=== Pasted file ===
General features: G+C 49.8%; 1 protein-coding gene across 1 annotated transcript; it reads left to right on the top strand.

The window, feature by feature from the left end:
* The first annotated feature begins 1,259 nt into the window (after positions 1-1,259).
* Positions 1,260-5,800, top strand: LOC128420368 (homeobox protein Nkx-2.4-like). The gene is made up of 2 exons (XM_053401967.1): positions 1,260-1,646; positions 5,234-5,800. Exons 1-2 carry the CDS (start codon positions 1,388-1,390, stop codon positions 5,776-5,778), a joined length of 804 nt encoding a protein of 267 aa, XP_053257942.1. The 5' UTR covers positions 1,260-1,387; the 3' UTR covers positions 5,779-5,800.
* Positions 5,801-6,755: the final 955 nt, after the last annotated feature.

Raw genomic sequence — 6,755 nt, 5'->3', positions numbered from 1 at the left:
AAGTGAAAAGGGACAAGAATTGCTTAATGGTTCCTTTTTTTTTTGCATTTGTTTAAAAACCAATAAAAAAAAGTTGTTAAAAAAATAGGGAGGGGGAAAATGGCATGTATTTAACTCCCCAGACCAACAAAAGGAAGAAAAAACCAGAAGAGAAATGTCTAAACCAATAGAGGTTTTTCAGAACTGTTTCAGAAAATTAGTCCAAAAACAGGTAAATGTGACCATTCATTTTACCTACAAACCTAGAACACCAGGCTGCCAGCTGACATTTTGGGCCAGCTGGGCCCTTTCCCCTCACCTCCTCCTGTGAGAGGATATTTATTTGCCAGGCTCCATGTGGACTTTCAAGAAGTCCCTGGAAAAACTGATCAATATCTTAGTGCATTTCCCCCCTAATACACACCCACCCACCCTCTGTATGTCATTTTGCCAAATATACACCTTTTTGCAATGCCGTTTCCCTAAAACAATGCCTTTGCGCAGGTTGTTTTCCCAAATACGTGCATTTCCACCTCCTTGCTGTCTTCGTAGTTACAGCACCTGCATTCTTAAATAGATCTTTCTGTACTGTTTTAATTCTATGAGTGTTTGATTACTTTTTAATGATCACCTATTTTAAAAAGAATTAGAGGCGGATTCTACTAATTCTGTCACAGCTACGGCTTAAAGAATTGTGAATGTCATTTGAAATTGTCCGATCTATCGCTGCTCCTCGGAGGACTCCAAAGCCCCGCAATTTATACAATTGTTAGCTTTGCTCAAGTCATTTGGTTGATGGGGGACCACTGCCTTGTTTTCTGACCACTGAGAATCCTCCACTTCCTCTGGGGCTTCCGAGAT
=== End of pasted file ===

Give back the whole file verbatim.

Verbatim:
General features: G+C 49.8%; 1 protein-coding gene across 1 annotated transcript; it reads left to right on the top strand.

The window, feature by feature from the left end:
* The first annotated feature begins 1,259 nt into the window (after positions 1-1,259).
* Positions 1,260-5,800, top strand: LOC128420368 (homeobox protein Nkx-2.4-like). The gene is made up of 2 exons (XM_053401967.1): positions 1,260-1,646; positions 5,234-5,800. Exons 1-2 carry the CDS (start codon positions 1,388-1,390, stop codon positions 5,776-5,778), a joined length of 804 nt encoding a protein of 267 aa, XP_053257942.1. The 5' UTR covers positions 1,260-1,387; the 3' UTR covers positions 5,779-5,800.
* Positions 5,801-6,755: the final 955 nt, after the last annotated feature.

Raw genomic sequence — 6,755 nt, 5'->3', positions numbered from 1 at the left:
AAGTGAAAAGGGACAAGAATTGCTTAATGGTTCCTTTTTTTTTTGCATTTGTTTAAAAACCAATAAAAAAAAGTTGTTAAAAAAATAGGGAGGGGGAAAATGGCATGTATTTAACTCCCCAGACCAACAAAAGGAAGAAAAAACCAGAAGAGAAATGTCTAAACCAATAGAGGTTTTTCAGAACTGTTTCAGAAAATTAGTCCAAAAACAGGTAAATGTGACCATTCATTTTACCTACAAACCTAGAACACCAGGCTGCCAGCTGACATTTTGGGCCAGCTGGGCCCTTTCCCCTCACCTCCTCCTGTGAGAGGATATTTATTTGCCAGGCTCCATGTGGACTTTCAAGAAGTCCCTGGAAAAACTGATCAATATCTTAGTGCATTTCCCCCCTAATACACACCCACCCACCCTCTGTATGTCATTTTGCCAAATATACACCTTTTTGCAATGCCGTTTCCCTAAAACAATGCCTTTGCGCAGGTTGTTTTCCCAAATACGTGCATTTCCACCTCCTTGCTGTCTTCGTAGTTACAGCACCTGCATTCTTAAATAGATCTTTCTGTACTGTTTTAATTCTATGAGTGTTTGATTACTTTTTAATGATCACCTATTTTAAAAAGAATTAGAGGCGGATTCTACTAATTCTGTCACAGCTACGGCTTAAAGAATTGTGAATGTCATTTGAAATTGTCCGATCTATCGCTGCTCCTCGGAGGACTCCAAAGCCCCGCAATTTATACAATTGTTAGCTTTGCTCAAGTCATTTGGTTGATGGGGGACCACTGCCTTGTTTTCTGACCACTGAGAATCCTCCACTTCCTCTGGGGCTTCCGAGAT